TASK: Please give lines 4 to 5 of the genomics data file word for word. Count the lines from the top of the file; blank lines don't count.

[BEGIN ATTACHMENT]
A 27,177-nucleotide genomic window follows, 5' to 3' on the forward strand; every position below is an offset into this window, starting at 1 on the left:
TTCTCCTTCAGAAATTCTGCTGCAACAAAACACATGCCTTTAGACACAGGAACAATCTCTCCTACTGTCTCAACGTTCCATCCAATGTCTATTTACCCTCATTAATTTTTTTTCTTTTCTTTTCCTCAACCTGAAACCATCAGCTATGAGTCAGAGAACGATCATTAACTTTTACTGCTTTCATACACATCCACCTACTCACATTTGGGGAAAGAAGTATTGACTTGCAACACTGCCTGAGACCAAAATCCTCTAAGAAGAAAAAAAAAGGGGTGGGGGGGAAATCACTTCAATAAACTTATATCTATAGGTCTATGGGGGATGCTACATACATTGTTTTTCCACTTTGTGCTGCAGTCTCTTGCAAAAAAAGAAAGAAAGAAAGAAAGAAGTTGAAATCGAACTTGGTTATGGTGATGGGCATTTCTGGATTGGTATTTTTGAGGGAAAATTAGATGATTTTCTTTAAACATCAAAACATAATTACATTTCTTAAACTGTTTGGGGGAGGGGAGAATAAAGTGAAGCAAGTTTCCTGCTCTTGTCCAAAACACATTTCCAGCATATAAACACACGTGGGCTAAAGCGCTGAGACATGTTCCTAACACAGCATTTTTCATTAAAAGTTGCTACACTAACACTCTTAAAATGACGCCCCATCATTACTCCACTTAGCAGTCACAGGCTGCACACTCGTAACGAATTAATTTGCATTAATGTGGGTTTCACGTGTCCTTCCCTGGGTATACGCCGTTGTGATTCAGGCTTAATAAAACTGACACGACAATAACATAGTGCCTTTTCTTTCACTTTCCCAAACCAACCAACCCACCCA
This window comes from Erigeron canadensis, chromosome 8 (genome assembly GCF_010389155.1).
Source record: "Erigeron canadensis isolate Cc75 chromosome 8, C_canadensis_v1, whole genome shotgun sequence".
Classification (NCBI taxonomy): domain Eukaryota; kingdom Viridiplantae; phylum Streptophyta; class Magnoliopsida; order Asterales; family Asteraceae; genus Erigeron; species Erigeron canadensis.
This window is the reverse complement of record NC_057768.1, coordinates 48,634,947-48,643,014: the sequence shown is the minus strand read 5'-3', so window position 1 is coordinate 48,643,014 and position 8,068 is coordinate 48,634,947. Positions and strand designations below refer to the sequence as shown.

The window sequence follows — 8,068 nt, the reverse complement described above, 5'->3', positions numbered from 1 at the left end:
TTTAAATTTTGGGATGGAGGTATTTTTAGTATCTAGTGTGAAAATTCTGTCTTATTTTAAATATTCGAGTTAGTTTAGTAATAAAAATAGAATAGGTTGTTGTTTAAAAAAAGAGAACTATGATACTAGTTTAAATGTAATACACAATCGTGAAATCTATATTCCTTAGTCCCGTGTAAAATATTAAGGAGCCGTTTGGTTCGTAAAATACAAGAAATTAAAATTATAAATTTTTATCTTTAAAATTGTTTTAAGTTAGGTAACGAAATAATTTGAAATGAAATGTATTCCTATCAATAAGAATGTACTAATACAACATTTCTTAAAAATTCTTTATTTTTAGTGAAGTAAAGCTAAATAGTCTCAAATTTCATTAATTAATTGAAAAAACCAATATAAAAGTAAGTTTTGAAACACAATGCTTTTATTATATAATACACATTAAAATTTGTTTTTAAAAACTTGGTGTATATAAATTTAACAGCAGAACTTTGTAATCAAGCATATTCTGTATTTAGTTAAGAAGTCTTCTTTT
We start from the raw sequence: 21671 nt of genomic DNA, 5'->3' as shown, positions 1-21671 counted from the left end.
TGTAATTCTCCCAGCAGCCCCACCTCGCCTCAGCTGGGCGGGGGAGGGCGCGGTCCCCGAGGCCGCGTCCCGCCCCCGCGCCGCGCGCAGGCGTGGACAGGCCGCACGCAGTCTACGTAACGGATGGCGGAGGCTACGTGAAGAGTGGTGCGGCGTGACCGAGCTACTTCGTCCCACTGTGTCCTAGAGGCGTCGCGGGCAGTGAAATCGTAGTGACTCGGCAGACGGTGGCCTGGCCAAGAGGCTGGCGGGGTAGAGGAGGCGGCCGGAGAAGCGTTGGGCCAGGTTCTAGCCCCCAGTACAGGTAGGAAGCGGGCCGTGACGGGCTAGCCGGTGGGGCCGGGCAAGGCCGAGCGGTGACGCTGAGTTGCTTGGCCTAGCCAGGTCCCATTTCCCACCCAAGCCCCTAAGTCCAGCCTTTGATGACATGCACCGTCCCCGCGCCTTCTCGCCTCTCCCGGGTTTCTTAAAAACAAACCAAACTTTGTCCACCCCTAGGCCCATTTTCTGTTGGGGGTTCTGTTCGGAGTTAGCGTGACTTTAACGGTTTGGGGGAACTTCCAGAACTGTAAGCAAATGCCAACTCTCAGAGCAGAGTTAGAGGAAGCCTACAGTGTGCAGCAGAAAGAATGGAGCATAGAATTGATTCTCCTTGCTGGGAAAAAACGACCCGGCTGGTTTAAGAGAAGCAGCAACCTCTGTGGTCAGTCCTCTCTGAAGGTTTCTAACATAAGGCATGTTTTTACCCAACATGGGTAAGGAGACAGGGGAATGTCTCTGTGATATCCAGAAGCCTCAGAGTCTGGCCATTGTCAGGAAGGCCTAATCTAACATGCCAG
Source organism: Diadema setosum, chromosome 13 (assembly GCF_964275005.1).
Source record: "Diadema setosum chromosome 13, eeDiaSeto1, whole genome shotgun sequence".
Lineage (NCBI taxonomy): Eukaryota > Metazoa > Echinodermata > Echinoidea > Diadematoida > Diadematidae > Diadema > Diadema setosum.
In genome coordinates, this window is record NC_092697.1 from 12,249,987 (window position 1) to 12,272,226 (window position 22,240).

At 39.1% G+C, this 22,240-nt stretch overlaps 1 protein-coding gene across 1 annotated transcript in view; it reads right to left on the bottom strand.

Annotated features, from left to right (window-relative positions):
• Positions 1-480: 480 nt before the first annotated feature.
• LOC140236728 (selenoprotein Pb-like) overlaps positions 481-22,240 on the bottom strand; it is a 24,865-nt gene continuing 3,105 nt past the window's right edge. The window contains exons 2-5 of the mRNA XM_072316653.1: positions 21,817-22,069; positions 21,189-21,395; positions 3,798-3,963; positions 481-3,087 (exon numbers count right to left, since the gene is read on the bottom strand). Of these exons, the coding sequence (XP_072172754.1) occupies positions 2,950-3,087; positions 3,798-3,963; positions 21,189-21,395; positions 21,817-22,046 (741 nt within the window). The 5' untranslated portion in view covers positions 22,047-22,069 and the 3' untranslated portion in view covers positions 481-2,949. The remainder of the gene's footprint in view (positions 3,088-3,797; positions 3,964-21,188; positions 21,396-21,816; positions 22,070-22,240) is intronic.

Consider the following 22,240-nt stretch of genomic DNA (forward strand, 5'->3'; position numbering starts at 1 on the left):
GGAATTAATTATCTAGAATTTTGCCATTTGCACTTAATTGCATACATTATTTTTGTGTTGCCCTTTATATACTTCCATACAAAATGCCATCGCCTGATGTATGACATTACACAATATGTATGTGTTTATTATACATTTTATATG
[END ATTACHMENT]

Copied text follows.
Source record: "Erigeron canadensis isolate Cc75 chromosome 8, C_canadensis_v1, whole genome shotgun sequence".
Classification (NCBI taxonomy): domain Eukaryota; kingdom Viridiplantae; phylum Streptophyta; class Magnoliopsida; order Asterales; family Asteraceae; genus Erigeron; species Erigeron canadensis.